Floods Along the India-Nepal Border
May 21, 2013
Floodwaters left crops and villages submerged along the India-Nepal border in late August 2009, according to a report from DailyIndia.com. The raging waters even forced some villagers to take refuge in trees along the Ghaghara (or Ghagra) River, a tributary to the Ganges. The Moderate Resolution Imaging Spectroradiometer (MODIS) on NASA’s Aqua satellite captured the top image on August 24, 2009, and the bottom image July 23, 2009. Using both visible and infrared light, these images accentuate the difference between land and water. Green indicates vegetation, turquoise indicates clouds, and electric to navy blue indicate water. In the later image, high water is especially apparent north of the Ganges River, but the Ghaghara River is also swollen. Like residents along the Brahmaputra River in Bangladesh, villagers in northern India had to contend with late-arriving monsoon rains. The Indian state of Uttar Pradesh was especially hard hit by the heavy rains. Credit: NASA image courtesy MODIS Rapid Response Team, Goddard Space Flight Center. Caption by Michon Scott.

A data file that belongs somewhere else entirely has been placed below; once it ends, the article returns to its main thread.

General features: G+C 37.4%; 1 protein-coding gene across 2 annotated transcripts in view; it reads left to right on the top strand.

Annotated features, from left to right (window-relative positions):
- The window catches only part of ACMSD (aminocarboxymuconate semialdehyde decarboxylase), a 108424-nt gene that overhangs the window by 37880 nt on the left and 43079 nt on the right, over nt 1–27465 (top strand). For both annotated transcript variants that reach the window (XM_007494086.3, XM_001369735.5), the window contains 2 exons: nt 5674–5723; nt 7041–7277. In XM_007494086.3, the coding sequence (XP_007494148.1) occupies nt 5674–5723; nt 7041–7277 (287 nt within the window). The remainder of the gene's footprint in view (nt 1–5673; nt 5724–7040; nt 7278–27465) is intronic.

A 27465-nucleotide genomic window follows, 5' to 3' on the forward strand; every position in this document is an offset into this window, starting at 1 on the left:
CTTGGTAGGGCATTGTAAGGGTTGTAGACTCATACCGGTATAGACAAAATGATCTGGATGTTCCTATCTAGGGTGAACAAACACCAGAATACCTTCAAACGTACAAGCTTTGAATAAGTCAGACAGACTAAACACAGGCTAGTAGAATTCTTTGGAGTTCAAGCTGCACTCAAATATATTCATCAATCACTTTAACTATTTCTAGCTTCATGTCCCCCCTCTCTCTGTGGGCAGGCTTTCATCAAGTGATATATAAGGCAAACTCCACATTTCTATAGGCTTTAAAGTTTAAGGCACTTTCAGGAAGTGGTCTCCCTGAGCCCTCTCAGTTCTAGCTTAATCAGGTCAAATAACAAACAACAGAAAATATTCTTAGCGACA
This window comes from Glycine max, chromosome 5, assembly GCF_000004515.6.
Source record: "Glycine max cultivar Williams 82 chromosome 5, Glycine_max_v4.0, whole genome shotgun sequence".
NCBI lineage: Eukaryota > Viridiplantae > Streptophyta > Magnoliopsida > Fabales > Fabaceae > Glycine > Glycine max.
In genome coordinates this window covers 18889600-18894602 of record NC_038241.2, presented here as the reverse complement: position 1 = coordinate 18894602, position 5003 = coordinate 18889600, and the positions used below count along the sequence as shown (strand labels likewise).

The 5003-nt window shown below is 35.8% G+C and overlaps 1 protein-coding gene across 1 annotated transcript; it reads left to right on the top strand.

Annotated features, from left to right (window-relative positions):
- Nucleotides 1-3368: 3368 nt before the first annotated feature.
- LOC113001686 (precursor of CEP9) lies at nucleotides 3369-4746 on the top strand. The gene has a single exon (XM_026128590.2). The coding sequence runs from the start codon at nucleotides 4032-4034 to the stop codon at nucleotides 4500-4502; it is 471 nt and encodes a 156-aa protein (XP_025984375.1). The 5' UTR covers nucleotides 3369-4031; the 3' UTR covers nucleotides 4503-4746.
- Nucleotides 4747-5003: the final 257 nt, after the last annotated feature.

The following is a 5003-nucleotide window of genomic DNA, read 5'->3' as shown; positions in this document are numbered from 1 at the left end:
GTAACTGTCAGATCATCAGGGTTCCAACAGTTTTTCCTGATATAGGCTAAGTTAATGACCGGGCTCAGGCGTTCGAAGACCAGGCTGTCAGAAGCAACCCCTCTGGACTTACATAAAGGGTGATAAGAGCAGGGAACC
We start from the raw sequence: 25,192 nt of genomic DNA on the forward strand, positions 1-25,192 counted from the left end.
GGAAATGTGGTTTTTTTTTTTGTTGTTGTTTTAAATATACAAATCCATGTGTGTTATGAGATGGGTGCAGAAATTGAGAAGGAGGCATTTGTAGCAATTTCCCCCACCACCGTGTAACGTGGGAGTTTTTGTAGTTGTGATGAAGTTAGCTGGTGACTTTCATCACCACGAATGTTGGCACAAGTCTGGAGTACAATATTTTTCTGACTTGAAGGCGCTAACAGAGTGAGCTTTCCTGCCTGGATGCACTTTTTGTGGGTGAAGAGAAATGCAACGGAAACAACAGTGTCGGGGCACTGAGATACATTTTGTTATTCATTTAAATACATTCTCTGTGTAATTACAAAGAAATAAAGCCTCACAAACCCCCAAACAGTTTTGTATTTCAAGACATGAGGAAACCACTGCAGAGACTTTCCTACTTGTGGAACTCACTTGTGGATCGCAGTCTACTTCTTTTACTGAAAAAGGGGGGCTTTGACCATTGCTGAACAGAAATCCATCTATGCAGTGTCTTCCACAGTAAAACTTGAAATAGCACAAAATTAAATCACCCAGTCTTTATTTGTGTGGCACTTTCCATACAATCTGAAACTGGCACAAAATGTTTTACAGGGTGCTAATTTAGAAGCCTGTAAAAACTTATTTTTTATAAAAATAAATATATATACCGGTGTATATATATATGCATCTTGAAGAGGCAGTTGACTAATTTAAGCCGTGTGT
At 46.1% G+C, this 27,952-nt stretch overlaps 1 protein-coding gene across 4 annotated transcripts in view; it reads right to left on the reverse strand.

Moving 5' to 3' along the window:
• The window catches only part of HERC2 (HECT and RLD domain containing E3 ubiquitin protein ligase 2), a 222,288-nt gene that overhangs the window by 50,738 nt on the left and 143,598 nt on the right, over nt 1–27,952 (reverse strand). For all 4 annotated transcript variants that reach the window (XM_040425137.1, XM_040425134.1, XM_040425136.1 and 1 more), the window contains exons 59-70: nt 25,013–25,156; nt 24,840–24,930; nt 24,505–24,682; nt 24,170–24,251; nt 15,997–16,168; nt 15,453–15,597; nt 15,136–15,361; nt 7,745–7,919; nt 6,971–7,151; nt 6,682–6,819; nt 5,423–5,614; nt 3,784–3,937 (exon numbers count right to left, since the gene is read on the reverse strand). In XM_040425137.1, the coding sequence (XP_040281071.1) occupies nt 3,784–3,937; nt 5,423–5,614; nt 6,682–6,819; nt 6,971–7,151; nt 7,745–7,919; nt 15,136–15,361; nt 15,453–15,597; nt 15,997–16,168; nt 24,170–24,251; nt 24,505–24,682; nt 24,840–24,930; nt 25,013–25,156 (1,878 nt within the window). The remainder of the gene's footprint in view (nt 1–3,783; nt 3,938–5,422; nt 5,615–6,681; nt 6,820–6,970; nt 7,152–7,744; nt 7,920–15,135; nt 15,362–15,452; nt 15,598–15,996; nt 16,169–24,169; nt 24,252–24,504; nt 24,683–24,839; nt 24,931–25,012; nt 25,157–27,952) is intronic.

Topics: Environment, Geography of Asia, Geography of India, States and territories of India, Weather, Disaster Accident, Bangladesh–India border, Geography of Uttar Pradesh, Brahmaputra River, Rivers of India, Geography of Uttarakhand, Moderate-Resolution Imaging Spectroradiometer, Ghaghara River, Ganges